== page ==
The one chart that proves the midterm elections are well underway

The midterm elections are well underway. And here’s proof: In January, 10  months before Election Day, candidates running for seats in the House and Senate and the outside groups hoping to influence those elections aired more than 9,500 television commercials.


Source: Harley Ellenberger, Campaign Media Analysis Group/Kantar Media Intelligence

Or 9,519, to be exact. That’s almost three and a half days of television, running in 54 media markets covering 23 different races, according to data compiled by the Campaign Media Analysis Group, a division of Kantar Media Intelligence.

The number of ads the two sides have run far outpaces Januaries in previous election cycles. In January 2012, candidates for Congress ran a total of 2,966 individual advertisements (They were mostly drowned out by the battle for the Republican presidential nomination). In 2010, a midterm year, congressional candidates ran 6,029 spots.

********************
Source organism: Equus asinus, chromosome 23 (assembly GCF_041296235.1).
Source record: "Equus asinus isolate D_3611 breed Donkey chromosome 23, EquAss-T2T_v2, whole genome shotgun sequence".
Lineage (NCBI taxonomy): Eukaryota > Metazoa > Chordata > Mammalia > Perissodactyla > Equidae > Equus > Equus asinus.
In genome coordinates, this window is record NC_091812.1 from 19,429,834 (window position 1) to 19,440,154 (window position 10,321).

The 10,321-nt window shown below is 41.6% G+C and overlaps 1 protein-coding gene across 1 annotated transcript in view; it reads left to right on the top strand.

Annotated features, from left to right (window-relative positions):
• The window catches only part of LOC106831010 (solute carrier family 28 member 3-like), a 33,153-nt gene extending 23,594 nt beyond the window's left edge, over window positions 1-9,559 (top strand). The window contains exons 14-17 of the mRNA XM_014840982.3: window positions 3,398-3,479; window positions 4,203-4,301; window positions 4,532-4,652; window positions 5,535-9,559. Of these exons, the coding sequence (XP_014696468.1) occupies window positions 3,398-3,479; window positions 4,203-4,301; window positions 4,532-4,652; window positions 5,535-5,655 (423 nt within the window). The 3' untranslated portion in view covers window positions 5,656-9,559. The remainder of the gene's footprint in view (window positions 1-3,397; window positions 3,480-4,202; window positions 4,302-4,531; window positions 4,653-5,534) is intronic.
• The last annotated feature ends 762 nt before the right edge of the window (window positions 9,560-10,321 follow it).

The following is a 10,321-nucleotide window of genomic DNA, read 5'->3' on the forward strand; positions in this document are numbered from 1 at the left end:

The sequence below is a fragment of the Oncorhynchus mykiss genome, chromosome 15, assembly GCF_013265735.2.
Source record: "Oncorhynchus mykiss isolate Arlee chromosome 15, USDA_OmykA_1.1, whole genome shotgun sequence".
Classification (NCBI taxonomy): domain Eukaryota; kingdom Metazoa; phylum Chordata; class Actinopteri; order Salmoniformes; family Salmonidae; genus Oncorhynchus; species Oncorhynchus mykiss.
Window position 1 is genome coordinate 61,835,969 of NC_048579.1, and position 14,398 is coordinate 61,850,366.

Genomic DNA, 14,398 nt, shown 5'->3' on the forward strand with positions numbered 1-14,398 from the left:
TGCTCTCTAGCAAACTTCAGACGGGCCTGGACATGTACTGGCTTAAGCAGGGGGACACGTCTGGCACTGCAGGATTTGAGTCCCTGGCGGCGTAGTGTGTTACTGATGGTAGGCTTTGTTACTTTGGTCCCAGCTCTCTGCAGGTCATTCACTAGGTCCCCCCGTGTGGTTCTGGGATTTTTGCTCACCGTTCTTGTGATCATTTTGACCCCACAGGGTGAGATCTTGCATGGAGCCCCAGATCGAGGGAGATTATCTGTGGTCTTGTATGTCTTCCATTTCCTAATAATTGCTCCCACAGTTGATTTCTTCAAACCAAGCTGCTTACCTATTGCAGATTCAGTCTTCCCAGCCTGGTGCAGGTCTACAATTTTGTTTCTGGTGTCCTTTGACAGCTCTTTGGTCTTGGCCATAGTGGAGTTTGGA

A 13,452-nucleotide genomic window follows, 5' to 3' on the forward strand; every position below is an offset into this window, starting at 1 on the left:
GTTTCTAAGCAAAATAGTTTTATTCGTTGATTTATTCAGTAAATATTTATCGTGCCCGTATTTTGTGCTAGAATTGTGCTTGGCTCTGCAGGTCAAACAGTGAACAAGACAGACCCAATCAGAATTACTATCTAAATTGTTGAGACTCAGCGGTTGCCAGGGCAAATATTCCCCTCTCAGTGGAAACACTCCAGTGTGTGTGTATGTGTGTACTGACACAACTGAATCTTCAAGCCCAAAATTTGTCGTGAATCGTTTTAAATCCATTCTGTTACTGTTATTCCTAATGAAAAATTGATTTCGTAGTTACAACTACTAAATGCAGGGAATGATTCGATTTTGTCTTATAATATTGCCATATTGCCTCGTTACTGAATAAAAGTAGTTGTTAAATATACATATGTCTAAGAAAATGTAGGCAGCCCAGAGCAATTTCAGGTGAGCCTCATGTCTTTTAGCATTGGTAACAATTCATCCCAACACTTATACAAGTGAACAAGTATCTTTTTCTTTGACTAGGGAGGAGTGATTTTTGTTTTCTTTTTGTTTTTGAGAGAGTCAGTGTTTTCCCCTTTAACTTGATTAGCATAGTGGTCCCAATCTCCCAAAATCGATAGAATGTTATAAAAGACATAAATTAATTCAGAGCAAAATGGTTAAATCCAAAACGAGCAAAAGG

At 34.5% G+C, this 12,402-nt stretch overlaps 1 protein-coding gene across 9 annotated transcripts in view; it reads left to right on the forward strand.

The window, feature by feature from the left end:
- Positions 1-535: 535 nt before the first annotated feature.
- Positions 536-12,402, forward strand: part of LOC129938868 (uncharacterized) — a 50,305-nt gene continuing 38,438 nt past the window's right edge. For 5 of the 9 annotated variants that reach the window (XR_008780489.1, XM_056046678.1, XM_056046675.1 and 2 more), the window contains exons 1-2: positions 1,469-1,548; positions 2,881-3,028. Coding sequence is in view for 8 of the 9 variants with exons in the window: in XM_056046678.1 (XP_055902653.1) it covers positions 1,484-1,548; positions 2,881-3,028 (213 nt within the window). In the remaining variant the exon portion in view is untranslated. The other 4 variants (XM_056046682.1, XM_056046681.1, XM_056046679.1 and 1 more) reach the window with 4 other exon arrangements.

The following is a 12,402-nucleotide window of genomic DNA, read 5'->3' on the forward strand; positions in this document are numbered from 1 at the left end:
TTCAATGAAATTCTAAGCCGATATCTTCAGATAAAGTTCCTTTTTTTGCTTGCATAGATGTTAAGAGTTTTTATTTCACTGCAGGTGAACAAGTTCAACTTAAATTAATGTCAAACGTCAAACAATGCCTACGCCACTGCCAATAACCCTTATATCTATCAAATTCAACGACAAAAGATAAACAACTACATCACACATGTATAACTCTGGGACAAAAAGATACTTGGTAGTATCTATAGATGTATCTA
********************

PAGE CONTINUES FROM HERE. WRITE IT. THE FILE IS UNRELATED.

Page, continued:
The battle for the Senate is getting the most attention, the data show. Senate candidates and the outside groups feuding over their seats ran 7,621 ads last month, about four times the number of ads that ran in House contests. Those ads ran in 48 different media markets and took up 66 hours of otherwise perfectly good television.

The advertising data only includes ads geared at this year’s general election. That is, ads aired in the special election in Florida’s 13th Congressional district aren’t counted.

There aren’t many strategists who advise candidates to run their own advertisements so far in advance of an election, so most of the ads are coming from outside groups. In just the last few days, one of those groups — the conservative Americans for Prosperity — has dropped millions of dollars into ad campaigns in Florida, Arkansas, Michigan, Iowa and West Virginia, with plans to run ads in several more states.

Reid Wilson covers state politics and policy for the Washington Post's GovBeat blog. He's a former editor in chief of The Hotline, the premier tip sheet on campaigns and elections, and he's a complete political junkie.
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